Live: Agalloch Stage A Sensitive Metal Moment at Le Poisson Rouge
Agalloch put 'em up. All photos by Daniel D. Snyder
Agalloch, Aerial Ruin, Daniel Menche, Worm Ouroboros Tuesday, March 22 Le Poisson Rouge
Better Than: Drinking that bottle of questionably old red wine you found.
If you ever get stuck trying to figure out what metal to play for your non-metal (read: more socially functional) friends, Agalloch should be your go-to band from here on out. In recent years , the Portland quartet, who played their first-ever New York show to a sold out crowd at Le Poisson Rouge last night, have spearheaded a new, more mature breed of metal that recognizes the futility of constant, sometimes purposeless anger and seeks to temper it with beauty, melody, and themes (i.e. nature, Emerson and/or Thoreau) that go beyond gore and/or Satan. Tuesday night saw the dark folk masters lead a cadre of appropriately forward thinking (sometimes questionably "metal") acts that featured such unorthodox traits as acoustic instruments and female members that didn't just play keyboards.
Aerial Ruin, the solo project of the heavily bearded Erik Moggridge, led the charge with a James-Taylor-after-a-week-of-Xathur acoustic set, followed by the unsettling antics of drone/noise artist Daniel Menche. Kneeling on a table over his mixing board, lit by a single red bulb, Menche looked like a mad shaman as he conjured a truly disturbing 15-minute soundscape by looping the sounds of his own twisted howls, grunts, and self-flagellations.
Then the crowd was treated to the simultaneously sultry and crushing post-doom of Worm Ouroboros. Led by the beautiful duel vocals of guitarist Jessica Way and bassist Lorraine Wrath, Worm Ouroboros switched effortlessly from the most soothing of delicate jam segments to some of heaviest riffs on the evening's bill. All well and good, but the crowd, with it's unusually high density of bespectacled individuals, yearned for some dark epic folk metal.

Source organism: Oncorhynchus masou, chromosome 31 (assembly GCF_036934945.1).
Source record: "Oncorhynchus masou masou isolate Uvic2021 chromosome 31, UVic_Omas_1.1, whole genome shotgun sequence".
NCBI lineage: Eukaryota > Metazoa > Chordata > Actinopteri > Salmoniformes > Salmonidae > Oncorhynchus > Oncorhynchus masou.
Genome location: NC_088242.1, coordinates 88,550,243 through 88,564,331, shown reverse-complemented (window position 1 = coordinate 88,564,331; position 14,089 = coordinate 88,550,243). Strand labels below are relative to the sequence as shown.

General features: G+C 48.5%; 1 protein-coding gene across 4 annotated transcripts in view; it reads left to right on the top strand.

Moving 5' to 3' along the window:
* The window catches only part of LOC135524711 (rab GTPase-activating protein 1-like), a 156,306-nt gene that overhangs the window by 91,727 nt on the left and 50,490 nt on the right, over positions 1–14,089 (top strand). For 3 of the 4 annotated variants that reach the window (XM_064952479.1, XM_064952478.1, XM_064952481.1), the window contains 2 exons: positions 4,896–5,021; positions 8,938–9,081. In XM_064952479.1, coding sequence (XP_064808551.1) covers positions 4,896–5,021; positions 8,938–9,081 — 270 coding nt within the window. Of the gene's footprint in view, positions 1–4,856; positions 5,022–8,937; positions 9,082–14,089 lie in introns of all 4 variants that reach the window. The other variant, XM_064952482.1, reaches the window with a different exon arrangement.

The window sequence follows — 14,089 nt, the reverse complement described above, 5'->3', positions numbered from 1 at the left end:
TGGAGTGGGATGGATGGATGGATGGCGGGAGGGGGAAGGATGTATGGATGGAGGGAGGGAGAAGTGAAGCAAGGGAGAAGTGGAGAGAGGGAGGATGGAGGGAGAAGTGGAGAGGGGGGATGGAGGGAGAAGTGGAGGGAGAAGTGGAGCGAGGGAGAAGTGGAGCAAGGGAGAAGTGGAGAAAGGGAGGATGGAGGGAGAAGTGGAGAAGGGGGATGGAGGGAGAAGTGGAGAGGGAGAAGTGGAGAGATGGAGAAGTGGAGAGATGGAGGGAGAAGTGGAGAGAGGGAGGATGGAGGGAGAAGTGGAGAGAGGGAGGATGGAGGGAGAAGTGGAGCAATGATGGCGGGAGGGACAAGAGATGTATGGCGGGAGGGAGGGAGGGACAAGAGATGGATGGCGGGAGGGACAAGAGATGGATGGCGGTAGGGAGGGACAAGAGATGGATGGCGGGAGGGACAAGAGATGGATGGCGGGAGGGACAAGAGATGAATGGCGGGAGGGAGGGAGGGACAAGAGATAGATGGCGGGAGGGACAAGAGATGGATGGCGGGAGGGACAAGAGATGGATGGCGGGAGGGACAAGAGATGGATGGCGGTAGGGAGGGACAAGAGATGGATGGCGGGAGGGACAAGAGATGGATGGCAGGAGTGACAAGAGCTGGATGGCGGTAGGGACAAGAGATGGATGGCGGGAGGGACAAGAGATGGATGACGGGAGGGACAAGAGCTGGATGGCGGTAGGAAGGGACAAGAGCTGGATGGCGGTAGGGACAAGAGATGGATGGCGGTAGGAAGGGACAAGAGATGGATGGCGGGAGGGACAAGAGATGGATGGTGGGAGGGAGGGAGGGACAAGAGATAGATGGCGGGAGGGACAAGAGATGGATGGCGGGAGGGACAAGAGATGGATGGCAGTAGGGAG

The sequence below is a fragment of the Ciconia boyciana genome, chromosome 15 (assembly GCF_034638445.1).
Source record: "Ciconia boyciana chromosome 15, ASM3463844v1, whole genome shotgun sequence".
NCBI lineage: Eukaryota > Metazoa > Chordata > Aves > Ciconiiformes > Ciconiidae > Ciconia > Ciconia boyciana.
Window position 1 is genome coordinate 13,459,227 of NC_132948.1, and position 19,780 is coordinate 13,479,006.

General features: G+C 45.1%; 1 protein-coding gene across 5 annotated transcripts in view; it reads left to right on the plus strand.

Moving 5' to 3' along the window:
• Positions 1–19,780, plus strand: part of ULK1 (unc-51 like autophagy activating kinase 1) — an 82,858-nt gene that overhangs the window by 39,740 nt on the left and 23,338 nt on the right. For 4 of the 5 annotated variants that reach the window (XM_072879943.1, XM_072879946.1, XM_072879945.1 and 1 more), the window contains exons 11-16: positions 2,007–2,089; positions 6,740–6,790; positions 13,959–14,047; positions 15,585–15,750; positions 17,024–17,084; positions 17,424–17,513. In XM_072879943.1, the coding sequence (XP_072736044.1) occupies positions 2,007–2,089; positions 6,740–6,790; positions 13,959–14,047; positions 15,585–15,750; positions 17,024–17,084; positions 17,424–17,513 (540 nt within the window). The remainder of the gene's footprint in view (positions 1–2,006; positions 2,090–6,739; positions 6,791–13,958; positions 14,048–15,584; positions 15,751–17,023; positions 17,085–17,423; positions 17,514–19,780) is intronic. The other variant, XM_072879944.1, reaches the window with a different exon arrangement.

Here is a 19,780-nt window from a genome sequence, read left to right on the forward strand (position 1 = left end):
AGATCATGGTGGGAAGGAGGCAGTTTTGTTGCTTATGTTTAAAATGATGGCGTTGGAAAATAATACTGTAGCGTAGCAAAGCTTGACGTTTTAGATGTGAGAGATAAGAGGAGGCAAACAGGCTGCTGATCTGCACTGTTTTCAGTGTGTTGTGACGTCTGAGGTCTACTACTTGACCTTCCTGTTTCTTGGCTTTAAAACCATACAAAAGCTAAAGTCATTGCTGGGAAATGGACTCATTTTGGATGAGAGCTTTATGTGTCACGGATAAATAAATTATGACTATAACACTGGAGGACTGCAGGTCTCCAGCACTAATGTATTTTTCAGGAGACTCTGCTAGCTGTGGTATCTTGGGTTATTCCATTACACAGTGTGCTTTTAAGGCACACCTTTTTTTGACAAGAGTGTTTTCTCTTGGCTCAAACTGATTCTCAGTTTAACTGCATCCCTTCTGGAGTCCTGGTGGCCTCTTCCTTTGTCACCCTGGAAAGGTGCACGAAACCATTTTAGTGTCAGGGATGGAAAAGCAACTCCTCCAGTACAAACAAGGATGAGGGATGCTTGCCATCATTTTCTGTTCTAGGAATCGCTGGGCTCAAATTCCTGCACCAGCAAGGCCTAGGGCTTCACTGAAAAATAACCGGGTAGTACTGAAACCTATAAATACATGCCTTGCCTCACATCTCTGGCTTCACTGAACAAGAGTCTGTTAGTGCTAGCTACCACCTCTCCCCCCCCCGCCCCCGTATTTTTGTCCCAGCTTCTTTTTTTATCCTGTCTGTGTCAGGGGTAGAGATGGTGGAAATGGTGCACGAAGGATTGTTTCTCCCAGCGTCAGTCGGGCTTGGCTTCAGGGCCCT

Though Agalloch began their set with the speedy blast beats of "Into the Painted Grey," it took less than a minute for their myriad influences to begin showing. Front man and guitarist John Haughm frequently discarded his blackened rasps in favor of a smooth croon, while lead guitarist Don Anderson dropped the typical metal distortion for some soft strumming and wailing, mournful solos. On songs like "Limbs," "Bloodbirds," and "In the Shadow of Our Pale Companion," the tasteful infusions of progressive and post rock invite as much loose-limbed swaying as they do fervent head banging. It was nothing if not a welcome change from getting repeatedly punched in the back of the head. Maybe that's why everyone left smiling?
Overheard: "I hope pork pie hats never become acceptable in metal." I also overheard the word, "precautionarily," which offended me greatly.
Critical Bias: I wear glasses and can't grow a real beard.
Most Metal T-shirt: "Heavy Metal Sex Machine"
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